Your lighting setup needs to mimic the natural light cycle your gecko is used to—or would experience under natural conditions. Because leopard geckos are active at night (notice their vertical pupils), they do not need to bask under a special UVB light. Bright lights can, in fact, stress your gecko out. Proper lighting can be achieved with black heat lamps as well as red lamps placed outside of the enclosure. There should be 14 hours of light during summer days followed by 10 hours of darkness. When winter rolls around, gradually adjust the periods of light and darkness to 12 hours of each. Automatic timers are a necessity to achieve and maintain the correct photoperiods. For viewing, a simple low-wattage light can be placed overhead on the screen-cage top and left on 12 hours a day.
Proper humidity is crucial for a gecko’s ability to shed. Too much humidity can lead to respiratory infections, while not enough humidity can cause skin problems. Maintain a humidity level of 40% or lower using a hygrometer. Additionally, leopard geckos need “moist boxes” to help them shed. Lining one of the gecko’s shelters or boxes with a moist substrate like peat moss, sphagnum moss, and even damp paper towel can create these humidified shelters.
Substrates should be non-abrasive and non-irritating to the gecko. Ceramic tile, newspaper, artificial or fake turf, or paper towels can be used. Leopard geckos will designate one corner of their cage for eliminating waste, so it shouldn’t be hard to check for sand in the stool. If you decide to use sand-like substrates and notice that your gecko is eating the sand or that sand is in the stool, change the substrate. Make sure the substrate is easy to clean and replace and that it isn’t made from anything that causes dust. Dust will irritate the gecko’s respiratory system and can cause health issues. Also, avoid substrates like cedar, pine, hardwood chips, cat litter, sawdust, and corncob bedding.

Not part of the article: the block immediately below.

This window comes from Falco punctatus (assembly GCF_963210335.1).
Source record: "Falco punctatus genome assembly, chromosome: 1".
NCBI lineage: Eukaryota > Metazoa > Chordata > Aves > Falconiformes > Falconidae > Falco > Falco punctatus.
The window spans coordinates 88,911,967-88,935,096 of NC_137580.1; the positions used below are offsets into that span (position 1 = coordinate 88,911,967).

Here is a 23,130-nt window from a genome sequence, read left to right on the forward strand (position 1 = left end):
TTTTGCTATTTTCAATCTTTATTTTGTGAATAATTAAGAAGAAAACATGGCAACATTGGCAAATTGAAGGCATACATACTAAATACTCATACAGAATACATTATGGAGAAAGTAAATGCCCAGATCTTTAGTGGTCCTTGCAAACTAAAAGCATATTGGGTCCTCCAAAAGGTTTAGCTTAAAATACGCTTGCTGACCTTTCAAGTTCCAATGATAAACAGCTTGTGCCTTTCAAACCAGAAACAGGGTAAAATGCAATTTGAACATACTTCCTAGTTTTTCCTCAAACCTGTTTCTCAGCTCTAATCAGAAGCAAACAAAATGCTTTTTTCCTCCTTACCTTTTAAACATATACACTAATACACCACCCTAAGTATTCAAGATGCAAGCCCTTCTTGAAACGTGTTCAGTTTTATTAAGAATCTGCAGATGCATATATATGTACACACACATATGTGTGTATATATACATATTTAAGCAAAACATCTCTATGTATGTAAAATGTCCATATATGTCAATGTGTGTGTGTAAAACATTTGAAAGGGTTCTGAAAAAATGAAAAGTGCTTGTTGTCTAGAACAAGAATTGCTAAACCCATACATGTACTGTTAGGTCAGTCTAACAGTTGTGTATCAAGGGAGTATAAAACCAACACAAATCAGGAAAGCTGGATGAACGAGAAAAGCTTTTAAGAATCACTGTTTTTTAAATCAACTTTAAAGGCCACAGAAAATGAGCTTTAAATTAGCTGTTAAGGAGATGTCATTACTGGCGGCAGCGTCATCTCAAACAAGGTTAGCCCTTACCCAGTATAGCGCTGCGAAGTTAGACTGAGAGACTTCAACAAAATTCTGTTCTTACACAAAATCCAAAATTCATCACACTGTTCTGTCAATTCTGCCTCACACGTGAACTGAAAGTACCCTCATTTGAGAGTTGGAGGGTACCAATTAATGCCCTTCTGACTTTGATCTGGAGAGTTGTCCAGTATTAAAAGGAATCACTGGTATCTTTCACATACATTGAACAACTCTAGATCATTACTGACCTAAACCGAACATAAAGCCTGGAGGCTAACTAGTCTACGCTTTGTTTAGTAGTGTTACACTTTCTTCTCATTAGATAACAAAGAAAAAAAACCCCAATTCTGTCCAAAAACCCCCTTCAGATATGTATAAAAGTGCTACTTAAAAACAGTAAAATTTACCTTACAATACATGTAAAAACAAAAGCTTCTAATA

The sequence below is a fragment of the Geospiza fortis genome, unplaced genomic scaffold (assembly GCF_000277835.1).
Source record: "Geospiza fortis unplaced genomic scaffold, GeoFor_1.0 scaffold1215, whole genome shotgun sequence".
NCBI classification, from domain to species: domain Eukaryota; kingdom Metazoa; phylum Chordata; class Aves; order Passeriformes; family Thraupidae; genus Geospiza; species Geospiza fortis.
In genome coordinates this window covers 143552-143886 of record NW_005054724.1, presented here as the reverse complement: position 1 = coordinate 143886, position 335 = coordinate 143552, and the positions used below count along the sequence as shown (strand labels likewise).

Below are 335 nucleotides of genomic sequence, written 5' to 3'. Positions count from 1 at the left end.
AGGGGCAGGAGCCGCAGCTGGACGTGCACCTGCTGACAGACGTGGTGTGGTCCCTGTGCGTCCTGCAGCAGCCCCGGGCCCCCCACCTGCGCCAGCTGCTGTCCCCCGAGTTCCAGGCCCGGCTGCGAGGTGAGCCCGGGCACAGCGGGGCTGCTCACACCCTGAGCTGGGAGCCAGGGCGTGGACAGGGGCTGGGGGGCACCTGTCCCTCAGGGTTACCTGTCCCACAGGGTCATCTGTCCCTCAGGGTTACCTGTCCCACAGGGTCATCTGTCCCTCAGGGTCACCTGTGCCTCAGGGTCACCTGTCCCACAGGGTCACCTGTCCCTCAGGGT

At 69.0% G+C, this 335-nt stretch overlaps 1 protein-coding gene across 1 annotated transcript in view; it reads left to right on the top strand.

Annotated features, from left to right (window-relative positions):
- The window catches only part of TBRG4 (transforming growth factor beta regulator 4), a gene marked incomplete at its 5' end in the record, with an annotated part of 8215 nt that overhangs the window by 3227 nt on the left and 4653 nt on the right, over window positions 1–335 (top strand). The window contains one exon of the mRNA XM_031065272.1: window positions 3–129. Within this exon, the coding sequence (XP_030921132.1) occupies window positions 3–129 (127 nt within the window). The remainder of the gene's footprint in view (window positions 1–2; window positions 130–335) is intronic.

DAILY CLEANING AND MAINTENANCE
Keeping your leopard gecko’s terrarium clean is an important part of maintaining a healthy, proper habitat. On a daily basis you should remove waste, debris, dead insects, and shed skin. If any object or furnishing has fecal matter on it, remove and clean at once. Clean and disinfect dirty water bowls on a daily basis too. Cleaning and disinfecting the entire terrarium should be a weekly task and includes thorough disinfection of all the items within the terrarium. If you’re unsure of which cleaning products are safe to use, consult with your veterinarian or local pet shop. A final tip when it comes to cleaning your gecko’s terrarium: the best time of day to clean is at dusk or during the very early morning hours. This works with the gecko’s natural sleep cycles and will limit the amount of stress it endures.
HANDLING AND TEMPERAMENT
Due to their easy-going natures and relative ease of care, leopard geckos are a perfect choice for beginners through advanced herp enthusiasts. Your gecko should be handled frequently to socialize them to your touch, but not too much that they get stressed. Leopard gecko behavior can be very mellow though they can bite pretty hard if stressed or ill.